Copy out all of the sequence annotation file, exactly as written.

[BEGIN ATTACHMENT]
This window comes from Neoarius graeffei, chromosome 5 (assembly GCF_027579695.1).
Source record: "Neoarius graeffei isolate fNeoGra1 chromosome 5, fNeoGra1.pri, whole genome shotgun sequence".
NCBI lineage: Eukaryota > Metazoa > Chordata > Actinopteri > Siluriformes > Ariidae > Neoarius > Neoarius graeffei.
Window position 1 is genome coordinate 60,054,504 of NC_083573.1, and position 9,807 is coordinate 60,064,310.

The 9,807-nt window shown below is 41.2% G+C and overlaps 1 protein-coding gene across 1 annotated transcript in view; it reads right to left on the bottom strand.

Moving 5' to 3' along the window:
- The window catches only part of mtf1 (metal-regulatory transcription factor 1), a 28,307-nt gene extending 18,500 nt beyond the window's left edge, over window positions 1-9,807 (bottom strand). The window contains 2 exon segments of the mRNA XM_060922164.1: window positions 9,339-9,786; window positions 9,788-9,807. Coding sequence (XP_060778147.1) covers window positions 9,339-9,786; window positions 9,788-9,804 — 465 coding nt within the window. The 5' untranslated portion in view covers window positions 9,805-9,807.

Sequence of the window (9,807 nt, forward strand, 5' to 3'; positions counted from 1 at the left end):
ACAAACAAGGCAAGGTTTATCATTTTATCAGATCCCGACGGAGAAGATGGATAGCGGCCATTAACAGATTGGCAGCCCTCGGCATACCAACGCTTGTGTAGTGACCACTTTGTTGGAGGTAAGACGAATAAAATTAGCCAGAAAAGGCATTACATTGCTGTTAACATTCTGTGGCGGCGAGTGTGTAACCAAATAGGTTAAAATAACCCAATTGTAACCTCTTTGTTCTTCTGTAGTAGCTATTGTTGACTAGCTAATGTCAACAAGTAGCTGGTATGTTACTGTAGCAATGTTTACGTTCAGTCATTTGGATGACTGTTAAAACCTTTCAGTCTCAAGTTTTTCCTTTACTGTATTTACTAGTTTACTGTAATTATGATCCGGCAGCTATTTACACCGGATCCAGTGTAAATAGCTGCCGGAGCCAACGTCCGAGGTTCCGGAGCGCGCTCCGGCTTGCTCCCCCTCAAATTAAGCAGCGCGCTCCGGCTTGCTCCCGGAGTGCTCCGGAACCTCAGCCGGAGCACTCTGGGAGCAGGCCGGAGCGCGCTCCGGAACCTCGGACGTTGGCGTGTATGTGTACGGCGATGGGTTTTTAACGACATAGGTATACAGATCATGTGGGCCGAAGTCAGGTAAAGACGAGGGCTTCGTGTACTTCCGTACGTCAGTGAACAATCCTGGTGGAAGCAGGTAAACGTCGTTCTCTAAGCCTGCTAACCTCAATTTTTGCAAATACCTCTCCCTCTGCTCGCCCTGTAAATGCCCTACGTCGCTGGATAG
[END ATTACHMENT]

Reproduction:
This window comes from Neoarius graeffei, chromosome 5 (assembly GCF_027579695.1).
Source record: "Neoarius graeffei isolate fNeoGra1 chromosome 5, fNeoGra1.pri, whole genome shotgun sequence".
NCBI lineage: Eukaryota > Metazoa > Chordata > Actinopteri > Siluriformes > Ariidae > Neoarius > Neoarius graeffei.
Window position 1 is genome coordinate 60,054,504 of NC_083573.1, and position 9,807 is coordinate 60,064,310.

The 9,807-nt window shown below is 41.2% G+C and overlaps 1 protein-coding gene across 1 annotated transcript in view; it reads right to left on the bottom strand.

Moving 5' to 3' along the window:
- The window catches only part of mtf1 (metal-regulatory transcription factor 1), a 28,307-nt gene extending 18,500 nt beyond the window's left edge, over window positions 1-9,807 (bottom strand). The window contains 2 exon segments of the mRNA XM_060922164.1: window positions 9,339-9,786; window positions 9,788-9,807. Coding sequence (XP_060778147.1) covers window positions 9,339-9,786; window positions 9,788-9,804 — 465 coding nt within the window. The 5' untranslated portion in view covers window positions 9,805-9,807.

Sequence of the window (9,807 nt, forward strand, 5' to 3'; positions counted from 1 at the left end):
ACAAACAAGGCAAGGTTTATCATTTTATCAGATCCCGACGGAGAAGATGGATAGCGGCCATTAACAGATTGGCAGCCCTCGGCATACCAACGCTTGTGTAGTGACCACTTTGTTGGAGGTAAGACGAATAAAATTAGCCAGAAAAGGCATTACATTGCTGTTAACATTCTGTGGCGGCGAGTGTGTAACCAAATAGGTTAAAATAACCCAATTGTAACCTCTTTGTTCTTCTGTAGTAGCTATTGTTGACTAGCTAATGTCAACAAGTAGCTGGTATGTTACTGTAGCAATGTTTACGTTCAGTCATTTGGATGACTGTTAAAACCTTTCAGTCTCAAGTTTTTCCTTTACTGTATTTACTAGTTTACTGTAATTATGATCCGGCAGCTATTTACACCGGATCCAGTGTAAATAGCTGCCGGAGCCAACGTCCGAGGTTCCGGAGCGCGCTCCGGCTTGCTCCCCCTCAAATTAAGCAGCGCGCTCCGGCTTGCTCCCGGAGTGCTCCGGAACCTCAGCCGGAGCACTCTGGGAGCAGGCCGGAGCGCGCTCCGGAACCTCGGACGTTGGCGTGTATGTGTACGGCGATGGGTTTTTAACGACATAGGTATACAGATCATGTGGGCCGAAGTCAGGTAAAGACGAGGGCTTCGTGTACTTCCGTACGTCAGTGAACAATCCTGGTGGAAGCAGGTAAACGTCGTTCTCTAAGCCTGCTAACCTCAATTTTTGCAAATACCTCTCCCTCTGCTCGCCCTGTAAATGCCCTACGTCGCTGGATAG